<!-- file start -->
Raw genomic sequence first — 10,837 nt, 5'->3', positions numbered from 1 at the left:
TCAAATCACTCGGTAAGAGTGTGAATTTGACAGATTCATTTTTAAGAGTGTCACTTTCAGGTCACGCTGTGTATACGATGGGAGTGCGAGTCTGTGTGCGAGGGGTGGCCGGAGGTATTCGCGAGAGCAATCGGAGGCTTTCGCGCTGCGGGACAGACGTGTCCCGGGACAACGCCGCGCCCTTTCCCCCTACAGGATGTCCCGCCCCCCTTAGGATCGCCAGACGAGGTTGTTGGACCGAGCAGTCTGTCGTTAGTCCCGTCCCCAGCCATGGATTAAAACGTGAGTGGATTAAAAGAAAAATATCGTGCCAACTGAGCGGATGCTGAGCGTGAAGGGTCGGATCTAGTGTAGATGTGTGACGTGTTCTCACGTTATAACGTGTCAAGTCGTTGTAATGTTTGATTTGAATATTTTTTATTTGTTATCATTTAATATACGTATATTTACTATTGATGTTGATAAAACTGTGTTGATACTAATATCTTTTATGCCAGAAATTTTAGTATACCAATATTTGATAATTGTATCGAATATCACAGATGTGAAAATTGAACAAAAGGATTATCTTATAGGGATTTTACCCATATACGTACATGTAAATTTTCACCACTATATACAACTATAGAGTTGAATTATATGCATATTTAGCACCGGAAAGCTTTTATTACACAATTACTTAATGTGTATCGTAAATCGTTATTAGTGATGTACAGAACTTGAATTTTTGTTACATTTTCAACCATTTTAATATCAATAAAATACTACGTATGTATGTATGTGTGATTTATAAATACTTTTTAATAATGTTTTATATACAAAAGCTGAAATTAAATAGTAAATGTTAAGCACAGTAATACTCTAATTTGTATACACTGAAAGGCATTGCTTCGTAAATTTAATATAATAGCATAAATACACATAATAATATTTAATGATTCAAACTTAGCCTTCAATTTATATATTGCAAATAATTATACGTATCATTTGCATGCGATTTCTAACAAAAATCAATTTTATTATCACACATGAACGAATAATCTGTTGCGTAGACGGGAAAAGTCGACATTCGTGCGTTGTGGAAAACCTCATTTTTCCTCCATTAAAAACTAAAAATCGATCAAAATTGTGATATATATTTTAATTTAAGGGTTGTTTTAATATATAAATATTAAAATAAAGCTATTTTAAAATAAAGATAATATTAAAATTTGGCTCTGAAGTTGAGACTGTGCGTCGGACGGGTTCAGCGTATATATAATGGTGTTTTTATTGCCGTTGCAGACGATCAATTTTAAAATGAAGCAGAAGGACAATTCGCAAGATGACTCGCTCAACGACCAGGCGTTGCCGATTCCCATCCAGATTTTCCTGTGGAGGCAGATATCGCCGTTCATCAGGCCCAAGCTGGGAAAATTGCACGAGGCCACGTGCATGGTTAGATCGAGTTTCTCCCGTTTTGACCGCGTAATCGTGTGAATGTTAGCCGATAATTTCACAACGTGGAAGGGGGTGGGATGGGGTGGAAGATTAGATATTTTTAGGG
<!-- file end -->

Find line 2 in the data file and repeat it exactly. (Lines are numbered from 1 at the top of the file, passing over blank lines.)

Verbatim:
TCAAATCACTCGGTAAGAGTGTGAATTTGACAGATTCATTTTTAAGAGTGTCACTTTCAGGTCACGCTGTGTATACGATGGGAGTGCGAGTCTGTGTGCGAGGGGTGGCCGGAGGTATTCGCGAGAGCAATCGGAGGCTTTCGCGCTGCGGGACAGACGTGTCCCGGGACAACGCCGCGCCCTTTCCCCCTACAGGATGTCCCGCCCCCCTTAGGATCGCCAGACGAGGTTGTTGGACCGAGCAGTCTGTCGTTAGTCCCGTCCCCAGCCATGGATTAAAACGTGAGTGGATTAAAAGAAAAATATCGTGCCAACTGAGCGGATGCTGAGCGTGAAGGGTCGGATCTAGTGTAGATGTGTGACGTGTTCTCACGTTATAACGTGTCAAGTCGTTGTAATGTTTGATTTGAATATTTTTTATTTGTTATCATTTAATATACGTATATTTACTATTGATGTTGATAAAACTGTGTTGATACTAATATCTTTTATGCCAGAAATTTTAGTATACCAATATTTGATAATTGTATCGAATATCACAGATGTGAAAATTGAACAAAAGGATTATCTTATAGGGATTTTACCCATATACGTACATGTAAATTTTCACCACTATATACAACTATAGAGTTGAATTATATGCATATTTAGCACCGGAAAGCTTTTATTACACAATTACTTAATGTGTATCGTAAATCGTTATTAGTGATGTACAGAACTTGAATTTTTGTTACATTTTCAACCATTTTAATATCAATAAAATACTACGTATGTATGTATGTGTGATTTATAAATACTTTTTAATAATGTTTTATATACAAAAGCTGAAATTAAATAGTAAATGTTAAGCACAGTAATACTCTAATTTGTATACACTGAAAGGCATTGCTTCGTAAATTTAATATAATAGCATAAATACACATAATAATATTTAATGATTCAAACTTAGCCTTCAATTTATATATTGCAAATAATTATACGTATCATTTGCATGCGATTTCTAACAAAAATCAATTTTATTATCACACATGAACGAATAATCTGTTGCGTAGACGGGAAAAGTCGACATTCGTGCGTTGTGGAAAACCTCATTTTTCCTCCATTAAAAACTAAAAATCGATCAAAATTGTGATATATATTTTAATTTAAGGGTTGTTTTAATATATAAATATTAAAATAAAGCTATTTTAAAATAAAGATAATATTAAAATTTGGCTCTGAAGTTGAGACTGTGCGTCGGACGGGTTCAGCGTATATATAATGGTGTTTTTATTGCCGTTGCAGACGATCAATTTTAAAATGAAGCAGAAGGACAATTCGCAAGATGACTCGCTCAACGACCAGGCGTTGCCGATTCCCATCCAGATTTTCCTGTGGAGGCAGATATCGCCGTTCATCAGGCCCAAGCTGGGAAAATTGCACGAGGCCACGTGCATGGTTAGATCGAGTTTCTCCCGTTTTGACCGCGTAATCGTGTGAATGTTAGCCGATAATTTCACAACGTGGAAGGGGGTGGGATGGGGTGGAAGATTAGATATTTTTAGGG